The valve 130 is adapted to be mounted in the valve cylinder 43 and is supported by the valve stem 55 (FIG- URE 2). In its unoperated position, the upper portion 131 of valve 130 efiectively closes the intake port 83 while the lower portion 132 efifectively closes the exhaust port 85, thereby preventing the flow of fluid to or from the interior of the valve cylinder 48. In this position, the central portion 133 of valve 130 is located adjacent the delivery port 84, and thus the port 84 is in open communication with the interior of the cylinder 48.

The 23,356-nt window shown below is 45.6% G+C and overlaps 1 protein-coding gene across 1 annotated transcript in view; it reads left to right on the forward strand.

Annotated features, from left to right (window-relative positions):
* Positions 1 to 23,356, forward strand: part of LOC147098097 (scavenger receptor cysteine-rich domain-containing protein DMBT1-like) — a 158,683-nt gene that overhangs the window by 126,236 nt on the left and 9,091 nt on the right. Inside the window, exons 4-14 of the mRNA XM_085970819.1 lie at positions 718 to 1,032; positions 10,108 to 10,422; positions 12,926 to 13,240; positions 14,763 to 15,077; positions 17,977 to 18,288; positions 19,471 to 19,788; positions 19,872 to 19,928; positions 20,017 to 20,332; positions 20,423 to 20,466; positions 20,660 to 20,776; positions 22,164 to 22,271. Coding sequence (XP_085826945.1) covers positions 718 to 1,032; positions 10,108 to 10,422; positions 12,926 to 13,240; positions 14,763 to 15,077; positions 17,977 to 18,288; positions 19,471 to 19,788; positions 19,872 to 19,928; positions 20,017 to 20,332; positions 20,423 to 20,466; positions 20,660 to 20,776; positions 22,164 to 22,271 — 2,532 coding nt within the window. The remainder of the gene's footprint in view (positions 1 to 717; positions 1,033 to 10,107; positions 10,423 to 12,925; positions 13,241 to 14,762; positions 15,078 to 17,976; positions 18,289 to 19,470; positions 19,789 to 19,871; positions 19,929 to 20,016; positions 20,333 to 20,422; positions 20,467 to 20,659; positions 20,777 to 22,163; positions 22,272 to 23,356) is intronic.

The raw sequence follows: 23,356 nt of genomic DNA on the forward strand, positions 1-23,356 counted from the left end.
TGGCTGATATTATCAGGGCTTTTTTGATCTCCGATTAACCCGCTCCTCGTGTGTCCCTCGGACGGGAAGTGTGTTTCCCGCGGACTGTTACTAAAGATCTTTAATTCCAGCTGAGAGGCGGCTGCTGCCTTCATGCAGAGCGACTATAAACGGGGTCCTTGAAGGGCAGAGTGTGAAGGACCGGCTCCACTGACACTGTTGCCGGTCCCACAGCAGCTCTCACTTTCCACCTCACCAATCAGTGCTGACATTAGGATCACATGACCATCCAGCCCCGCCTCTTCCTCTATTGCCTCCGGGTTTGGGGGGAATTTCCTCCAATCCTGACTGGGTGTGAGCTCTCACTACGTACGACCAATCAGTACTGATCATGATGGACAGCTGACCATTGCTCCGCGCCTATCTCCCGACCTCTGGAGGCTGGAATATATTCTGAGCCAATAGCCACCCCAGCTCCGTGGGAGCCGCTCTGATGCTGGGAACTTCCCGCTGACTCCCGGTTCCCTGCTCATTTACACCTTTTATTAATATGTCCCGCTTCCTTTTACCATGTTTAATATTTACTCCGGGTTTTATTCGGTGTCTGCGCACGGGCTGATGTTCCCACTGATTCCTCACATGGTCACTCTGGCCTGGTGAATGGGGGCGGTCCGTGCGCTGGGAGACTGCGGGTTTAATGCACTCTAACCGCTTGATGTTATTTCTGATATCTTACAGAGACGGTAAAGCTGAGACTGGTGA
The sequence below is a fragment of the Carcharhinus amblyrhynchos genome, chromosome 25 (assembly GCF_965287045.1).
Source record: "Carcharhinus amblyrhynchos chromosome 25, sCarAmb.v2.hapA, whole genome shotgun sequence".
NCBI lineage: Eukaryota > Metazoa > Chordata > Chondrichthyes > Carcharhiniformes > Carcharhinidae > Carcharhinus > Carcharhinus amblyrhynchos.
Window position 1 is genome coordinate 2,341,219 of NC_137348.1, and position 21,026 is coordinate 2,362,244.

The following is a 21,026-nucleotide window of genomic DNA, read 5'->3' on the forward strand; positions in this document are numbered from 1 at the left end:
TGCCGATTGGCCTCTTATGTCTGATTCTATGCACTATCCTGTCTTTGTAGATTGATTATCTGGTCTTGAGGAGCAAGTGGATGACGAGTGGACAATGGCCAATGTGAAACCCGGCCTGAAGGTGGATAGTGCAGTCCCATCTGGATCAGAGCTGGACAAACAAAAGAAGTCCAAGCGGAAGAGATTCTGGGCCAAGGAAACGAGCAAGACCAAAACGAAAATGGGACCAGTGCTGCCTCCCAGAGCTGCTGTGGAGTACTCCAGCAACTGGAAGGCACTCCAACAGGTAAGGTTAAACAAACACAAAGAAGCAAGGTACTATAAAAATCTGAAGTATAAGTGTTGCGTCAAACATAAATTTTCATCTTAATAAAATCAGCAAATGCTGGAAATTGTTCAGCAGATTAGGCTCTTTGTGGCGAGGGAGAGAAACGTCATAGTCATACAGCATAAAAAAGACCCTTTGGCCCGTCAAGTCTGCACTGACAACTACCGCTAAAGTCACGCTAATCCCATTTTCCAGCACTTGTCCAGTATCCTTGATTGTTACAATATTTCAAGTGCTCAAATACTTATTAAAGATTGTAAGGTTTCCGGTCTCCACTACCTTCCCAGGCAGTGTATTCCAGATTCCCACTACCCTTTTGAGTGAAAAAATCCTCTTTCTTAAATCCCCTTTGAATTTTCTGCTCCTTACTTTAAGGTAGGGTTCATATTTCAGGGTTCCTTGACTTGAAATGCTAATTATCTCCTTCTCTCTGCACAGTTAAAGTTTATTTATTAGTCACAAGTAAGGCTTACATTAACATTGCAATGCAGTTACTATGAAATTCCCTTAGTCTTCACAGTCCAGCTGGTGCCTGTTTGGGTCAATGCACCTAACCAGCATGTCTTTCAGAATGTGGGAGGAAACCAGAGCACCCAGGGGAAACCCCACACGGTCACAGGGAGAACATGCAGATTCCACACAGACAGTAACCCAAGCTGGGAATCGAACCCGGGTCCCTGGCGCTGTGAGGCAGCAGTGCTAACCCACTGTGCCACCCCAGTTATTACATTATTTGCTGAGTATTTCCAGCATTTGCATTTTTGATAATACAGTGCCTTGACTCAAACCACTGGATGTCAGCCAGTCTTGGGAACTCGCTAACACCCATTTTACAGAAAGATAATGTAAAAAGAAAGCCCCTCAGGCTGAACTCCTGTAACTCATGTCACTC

The mode of operation of the valve 130 in many respects is similar to that of the valve 49 described heretofore. Upward movement of valve 130 in response to the control handle 63 causes the upper portion 131 to expose an increasingly greater portion of the intake port 83 to the interior of the valve cylinder. 48. Thus, air is admitted at an increasing rate to the pressure chamber 31 in cylinder 21, and the upward speed of the transported object is increased. Upon downward movement of the valve 130, an increasingly greater portion of the exhaust port is exposed to the interior of valve cylinder 48 and the increased flow of air from the delivery port 84 to the emaust port 85 causes the downward speed of the transported object to increase. The upward or downward speed of thetransported object is at all times proportional to the upward or downward force exerted on the control handle 63.